The unusual adventures of a Rodney Stoke writer, cowboy, soldier and hobo

  Posted: 15.07.21 at 11:26 by Robert Nurden

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Imagine, if you will, a steam train chugging along the old Strawberry line in north Somerset exactly 100 years ago.

Somewhere between the villages of Westbury-sub-Mendip and Draycott, a teenage girl pulls the communication cord. The train brakes and stops, she flings open the carriage door, jumps down, climbs over the fence and runs across the fields to Rodney Stoke. That woman was my Aunt Phyllis and this was her way of returning home after shopping trips to Wells.

It was one of many pranks that she and her brothers and sisters got up to during their five idyllic years in the Mendips. And it’s a story I relate in Between Heaven and Earth: A Journey with my Grandfather, which is my biography of my unorthodox relative, Stanley James (1869-1951). He and I overlapped by only seven months so I don’t remember him.

During those carefree days in the early 1920s, my grandfather was often absent in London, trying to earn money as a freelance journalist and editor of a peace journal in order to provide for his young family. Those times he did return, he whiled away the evenings in their tumbledown cottage in Wood Lane at the foot of the Mendips with stories of his exotic adventures.

He told them about his time as a cowboy, shepherd, newspaper reporter, navvy and hobo in the Canadian West in the 1890s and how he joined the US army and fought in the Spanish-American war. But soon pressure of work would force him away from his rural hideaway back to London. Nevertheless, the charms of Somerset stayed with him and provided much inspiration for his writing.

“We used to get up early and walk to the top of the Mendips and pick the mushrooms,” my mother Kitty told me. “Some days there were far too many for us to eat.” So, they took them to the station where they were transported to London restaurants. Surplus strawberries from the garden would have been part of those consignments, too.

The cottage in Rodney Stoke

Stanley wrote that conditions at the cottage “were as primitive as those of a prairie shack, but no one seemed to mind”. This view was not shared by others. There was no running water, so they had to collect it from a nearby spring. The kitchen was a lean-to at the back of the house and the property suffered from severe damp problems. The seven children were forced to share beds and sleep top and tail.

One summer the children cycled the 15 miles to Weston-super-Mare to spend the day at the beach. The problem was there weren’t enough bikes so they invented a shuttle system in which half the party cycled ahead while the others walked behind. After a few miles, the advance party threw the bikes into a roadside ditch and walked on. The second party reached the pick-up point and continued until they caught up with the first group – and so on to Weston-super-Mare.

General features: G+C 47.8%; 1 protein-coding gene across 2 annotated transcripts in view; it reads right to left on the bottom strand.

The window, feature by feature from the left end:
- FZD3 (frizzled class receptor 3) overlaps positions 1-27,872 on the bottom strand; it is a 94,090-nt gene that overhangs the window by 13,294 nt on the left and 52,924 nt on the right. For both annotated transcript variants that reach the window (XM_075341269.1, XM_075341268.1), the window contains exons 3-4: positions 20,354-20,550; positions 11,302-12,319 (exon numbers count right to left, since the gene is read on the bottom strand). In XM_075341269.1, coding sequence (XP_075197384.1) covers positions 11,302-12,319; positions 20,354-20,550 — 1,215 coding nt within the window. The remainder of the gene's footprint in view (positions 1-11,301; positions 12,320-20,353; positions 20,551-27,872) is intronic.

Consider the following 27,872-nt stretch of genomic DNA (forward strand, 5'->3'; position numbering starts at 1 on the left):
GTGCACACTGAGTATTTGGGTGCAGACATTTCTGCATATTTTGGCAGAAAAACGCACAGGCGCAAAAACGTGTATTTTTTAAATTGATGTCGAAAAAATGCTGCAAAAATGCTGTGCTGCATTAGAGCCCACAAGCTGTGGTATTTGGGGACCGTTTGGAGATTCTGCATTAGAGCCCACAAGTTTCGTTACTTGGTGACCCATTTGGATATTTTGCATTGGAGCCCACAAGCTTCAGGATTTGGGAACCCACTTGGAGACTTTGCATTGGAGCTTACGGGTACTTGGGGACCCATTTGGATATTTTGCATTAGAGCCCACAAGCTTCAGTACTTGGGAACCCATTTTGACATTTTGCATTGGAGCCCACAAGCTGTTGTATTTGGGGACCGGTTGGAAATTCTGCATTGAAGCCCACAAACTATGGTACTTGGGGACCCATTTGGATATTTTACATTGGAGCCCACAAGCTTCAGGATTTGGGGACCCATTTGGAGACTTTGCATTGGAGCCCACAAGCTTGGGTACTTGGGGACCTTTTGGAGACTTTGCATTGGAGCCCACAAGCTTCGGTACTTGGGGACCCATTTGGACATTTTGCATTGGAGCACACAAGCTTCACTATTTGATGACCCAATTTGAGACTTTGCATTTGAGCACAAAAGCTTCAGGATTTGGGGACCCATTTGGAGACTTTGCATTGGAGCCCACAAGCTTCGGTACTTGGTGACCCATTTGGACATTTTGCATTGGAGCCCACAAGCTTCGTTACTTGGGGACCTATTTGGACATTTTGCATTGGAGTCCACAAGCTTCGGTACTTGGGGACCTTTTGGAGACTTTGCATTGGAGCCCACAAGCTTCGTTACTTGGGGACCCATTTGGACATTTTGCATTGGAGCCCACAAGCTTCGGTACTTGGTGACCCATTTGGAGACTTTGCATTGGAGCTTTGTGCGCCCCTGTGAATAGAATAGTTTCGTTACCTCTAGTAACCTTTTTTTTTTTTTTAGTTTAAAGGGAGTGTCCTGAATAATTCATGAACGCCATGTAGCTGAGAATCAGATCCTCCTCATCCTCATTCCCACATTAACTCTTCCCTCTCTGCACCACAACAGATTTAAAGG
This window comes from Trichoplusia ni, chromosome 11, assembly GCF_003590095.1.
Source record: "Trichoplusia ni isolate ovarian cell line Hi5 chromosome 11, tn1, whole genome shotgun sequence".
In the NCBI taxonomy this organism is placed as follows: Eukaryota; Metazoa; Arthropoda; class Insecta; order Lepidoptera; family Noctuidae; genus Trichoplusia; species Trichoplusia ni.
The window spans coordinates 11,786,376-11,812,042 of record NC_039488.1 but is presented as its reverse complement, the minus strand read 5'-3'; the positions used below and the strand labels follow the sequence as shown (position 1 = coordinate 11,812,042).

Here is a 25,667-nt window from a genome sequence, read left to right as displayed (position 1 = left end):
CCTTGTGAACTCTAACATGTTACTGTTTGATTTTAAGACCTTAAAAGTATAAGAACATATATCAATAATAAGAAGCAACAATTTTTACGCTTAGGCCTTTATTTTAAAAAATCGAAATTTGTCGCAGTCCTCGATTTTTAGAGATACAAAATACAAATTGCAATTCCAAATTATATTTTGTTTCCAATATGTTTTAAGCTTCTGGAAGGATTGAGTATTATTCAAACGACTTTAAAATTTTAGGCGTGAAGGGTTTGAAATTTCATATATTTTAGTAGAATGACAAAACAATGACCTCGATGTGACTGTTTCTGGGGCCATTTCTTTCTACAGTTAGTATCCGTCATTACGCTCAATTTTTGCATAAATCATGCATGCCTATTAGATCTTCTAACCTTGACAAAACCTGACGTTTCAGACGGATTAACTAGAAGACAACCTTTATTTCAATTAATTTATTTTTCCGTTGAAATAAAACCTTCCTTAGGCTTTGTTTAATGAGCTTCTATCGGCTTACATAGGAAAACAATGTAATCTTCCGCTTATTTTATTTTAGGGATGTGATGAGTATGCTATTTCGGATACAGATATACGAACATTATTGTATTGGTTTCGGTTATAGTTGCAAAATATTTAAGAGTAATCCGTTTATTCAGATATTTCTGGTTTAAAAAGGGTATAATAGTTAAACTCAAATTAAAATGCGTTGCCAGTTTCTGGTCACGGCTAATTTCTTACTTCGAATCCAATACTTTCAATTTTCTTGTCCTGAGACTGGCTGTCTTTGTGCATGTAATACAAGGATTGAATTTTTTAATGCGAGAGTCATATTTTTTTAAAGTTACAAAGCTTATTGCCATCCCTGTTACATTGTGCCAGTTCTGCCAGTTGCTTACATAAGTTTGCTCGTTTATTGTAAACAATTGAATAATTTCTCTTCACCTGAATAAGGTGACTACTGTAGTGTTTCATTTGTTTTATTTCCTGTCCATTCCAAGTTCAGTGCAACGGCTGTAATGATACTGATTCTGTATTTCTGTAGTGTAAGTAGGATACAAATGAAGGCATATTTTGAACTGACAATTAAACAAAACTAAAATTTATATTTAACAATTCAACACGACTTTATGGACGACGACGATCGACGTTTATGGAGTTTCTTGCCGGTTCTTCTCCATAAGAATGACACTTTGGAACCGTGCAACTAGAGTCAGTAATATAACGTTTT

Back home that evening, they found that Stanley had arrived and once again he turned back the clock to his days in the Rockies. He told them how he used to round up and brand the cattle, guard 2,000 sheep against attack by coyotes, work as a reporter on the Calgary Herald, help build the Crows Nest Pass Railway and jump trains as a hobo on the 2,000-mile journey to Toronto. He then enrolled in the US army and saw action against the Spanish in Puerto Rico while doubling up as a war reporter before nearly dying of yellow fever.

In 1899, at the age of 29, he returned to England, met Jess and married her two years later after landing a job as Congregational minister in Teignmouth, Devon. Later he was offered the job of minister of a church in Walthamstow, north-east London. It was certainly the challenge he’d been craving. Over the next 10 years he embraced virtually every progressive political, cultural and religious movement, thereby alienating traditionalists in his church. He supported communism, women’s emancipation and pacifism in the First World War, the last of which went down like a lead balloon.

More scandal was to come. Enter three beautiful women, each of them part of the church’s radical arm. Stanley conducted an affair with one of the girls and had passionate liaisons with the other two.

The family in the 1920s

I found this out after reading hundreds of these women’s secret letters and diaries in the Women’s Library of the London School of Economics. There is no space here to go into these documents in detail but in my book I quote them extensively and they make amazing reading. Quite how much family, friends or Stanley’s congregation were aware of his dalliances I don’t know, but by December 1916 he had resigned.

There followed another restless period in which he worked for pacifist organisations and shared an office with the philosopher Bertrand Russell. He then converted to Rome in 1923, became a celebrated Catholic commentator and counted G K Chesterton among his friends. He was best known for his autobiography, The Adventures of a Spiritual Tramp and a book about conscientious objectors, The Men Who Dared. He also wrote for the Catholic Herald and the Christian Commonwealth among many other publications.

My grandfather died in 1951, earning himself an obituary in The Times. He was feted for both his spiritual writing and for stories of his escapades in Canada and the Caribbean. But it was Somerset between the wars - and in particular the Mendips - that provided him with the breathing space he so badly needed to express his complex thoughts and ideas.

Between Heaven and Earth: A Journey With My Grandfather (ISBN: 9781838447700) by Robert Nurden is available from the author’s website: www.robertnurden.com, from Amazon, mainstream distributors and independent bookshops.


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